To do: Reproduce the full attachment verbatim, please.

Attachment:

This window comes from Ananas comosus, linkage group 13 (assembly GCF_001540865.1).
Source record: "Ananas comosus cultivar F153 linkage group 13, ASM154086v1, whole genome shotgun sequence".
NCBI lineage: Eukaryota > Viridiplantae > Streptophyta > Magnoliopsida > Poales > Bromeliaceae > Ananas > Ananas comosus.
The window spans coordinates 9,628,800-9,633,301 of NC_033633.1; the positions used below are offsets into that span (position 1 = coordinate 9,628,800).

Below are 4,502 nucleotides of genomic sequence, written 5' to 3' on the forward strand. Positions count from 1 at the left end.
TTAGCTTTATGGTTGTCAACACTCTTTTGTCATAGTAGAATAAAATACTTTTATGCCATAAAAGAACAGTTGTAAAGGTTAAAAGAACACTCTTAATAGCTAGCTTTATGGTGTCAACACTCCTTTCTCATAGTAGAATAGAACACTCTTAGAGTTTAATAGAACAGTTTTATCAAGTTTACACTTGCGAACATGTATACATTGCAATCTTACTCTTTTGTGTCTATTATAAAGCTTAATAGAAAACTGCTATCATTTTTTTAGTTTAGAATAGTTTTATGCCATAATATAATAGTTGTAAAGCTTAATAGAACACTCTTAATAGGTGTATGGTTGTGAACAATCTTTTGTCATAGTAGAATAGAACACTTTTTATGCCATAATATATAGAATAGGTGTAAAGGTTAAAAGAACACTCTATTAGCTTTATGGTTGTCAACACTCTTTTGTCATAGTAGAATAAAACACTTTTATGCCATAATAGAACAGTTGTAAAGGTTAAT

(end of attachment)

This window comes from Ananas comosus, linkage group 13 (assembly GCF_001540865.1).
Source record: "Ananas comosus cultivar F153 linkage group 13, ASM154086v1, whole genome shotgun sequence".
NCBI lineage: Eukaryota > Viridiplantae > Streptophyta > Magnoliopsida > Poales > Bromeliaceae > Ananas > Ananas comosus.
The window spans coordinates 9,628,800-9,633,301 of NC_033633.1; the positions used below are offsets into that span (position 1 = coordinate 9,628,800).

Below are 4,502 nucleotides of genomic sequence, written 5' to 3' on the forward strand. Positions count from 1 at the left end.
TTAGCTTTATGGTTGTCAACACTCTTTTGTCATAGTAGAATAAAATACTTTTATGCCATAAAAGAACAGTTGTAAAGGTTAAAAGAACACTCTTAATAGCTAGCTTTATGGTGTCAACACTCCTTTCTCATAGTAGAATAGAACACTCTTAGAGTTTAATAGAACAGTTTTATCAAGTTTACACTTGCGAACATGTATACATTGCAATCTTACTCTTTTGTGTCTATTATAAAGCTTAATAGAAAACTGCTATCATTTTTTTAGTTTAGAATAGTTTTATGCCATAATATAATAGTTGTAAAGCTTAATAGAACACTCTTAATAGGTGTATGGTTGTGAACAATCTTTTGTCATAGTAGAATAGAACACTTTTTATGCCATAATATATAGAATAGGTGTAAAGGTTAAAAGAACACTCTATTAGCTTTATGGTTGTCAACACTCTTTTGTCATAGTAGAATAAAACACTTTTATGCCATAATAGAACAGTTGTAAAGGTTAAT